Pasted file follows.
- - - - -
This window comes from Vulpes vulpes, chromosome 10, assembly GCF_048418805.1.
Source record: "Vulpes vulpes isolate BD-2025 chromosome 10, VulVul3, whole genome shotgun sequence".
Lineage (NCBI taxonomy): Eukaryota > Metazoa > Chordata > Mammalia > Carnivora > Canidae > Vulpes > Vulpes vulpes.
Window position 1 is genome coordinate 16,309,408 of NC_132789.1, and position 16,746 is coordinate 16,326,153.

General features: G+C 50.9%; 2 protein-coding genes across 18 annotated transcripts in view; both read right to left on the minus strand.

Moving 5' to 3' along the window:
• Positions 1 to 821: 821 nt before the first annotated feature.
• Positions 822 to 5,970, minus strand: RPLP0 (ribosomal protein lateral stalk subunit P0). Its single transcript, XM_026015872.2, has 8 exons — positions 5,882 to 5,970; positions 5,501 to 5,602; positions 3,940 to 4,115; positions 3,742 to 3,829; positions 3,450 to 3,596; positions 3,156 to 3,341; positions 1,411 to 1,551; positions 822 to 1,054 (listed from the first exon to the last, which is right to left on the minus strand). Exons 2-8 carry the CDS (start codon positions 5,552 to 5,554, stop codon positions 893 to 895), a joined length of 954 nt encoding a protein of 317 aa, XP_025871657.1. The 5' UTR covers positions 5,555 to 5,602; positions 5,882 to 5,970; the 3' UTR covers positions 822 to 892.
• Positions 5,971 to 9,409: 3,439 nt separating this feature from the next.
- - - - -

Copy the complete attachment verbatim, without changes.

This window comes from Vulpes vulpes, chromosome 10, assembly GCF_048418805.1.
Source record: "Vulpes vulpes isolate BD-2025 chromosome 10, VulVul3, whole genome shotgun sequence".
Lineage (NCBI taxonomy): Eukaryota > Metazoa > Chordata > Mammalia > Carnivora > Canidae > Vulpes > Vulpes vulpes.
Window position 1 is genome coordinate 16,309,408 of NC_132789.1, and position 16,746 is coordinate 16,326,153.

General features: G+C 50.9%; 2 protein-coding genes across 18 annotated transcripts in view; both read right to left on the minus strand.

Moving 5' to 3' along the window:
• Positions 1 to 821: 821 nt before the first annotated feature.
• Positions 822 to 5,970, minus strand: RPLP0 (ribosomal protein lateral stalk subunit P0). Its single transcript, XM_026015872.2, has 8 exons — positions 5,882 to 5,970; positions 5,501 to 5,602; positions 3,940 to 4,115; positions 3,742 to 3,829; positions 3,450 to 3,596; positions 3,156 to 3,341; positions 1,411 to 1,551; positions 822 to 1,054 (listed from the first exon to the last, which is right to left on the minus strand). Exons 2-8 carry the CDS (start codon positions 5,552 to 5,554, stop codon positions 893 to 895), a joined length of 954 nt encoding a protein of 317 aa, XP_025871657.1. The 5' UTR covers positions 5,555 to 5,602; positions 5,882 to 5,970; the 3' UTR covers positions 822 to 892.
• Positions 5,971 to 9,409: 3,439 nt separating this feature from the next.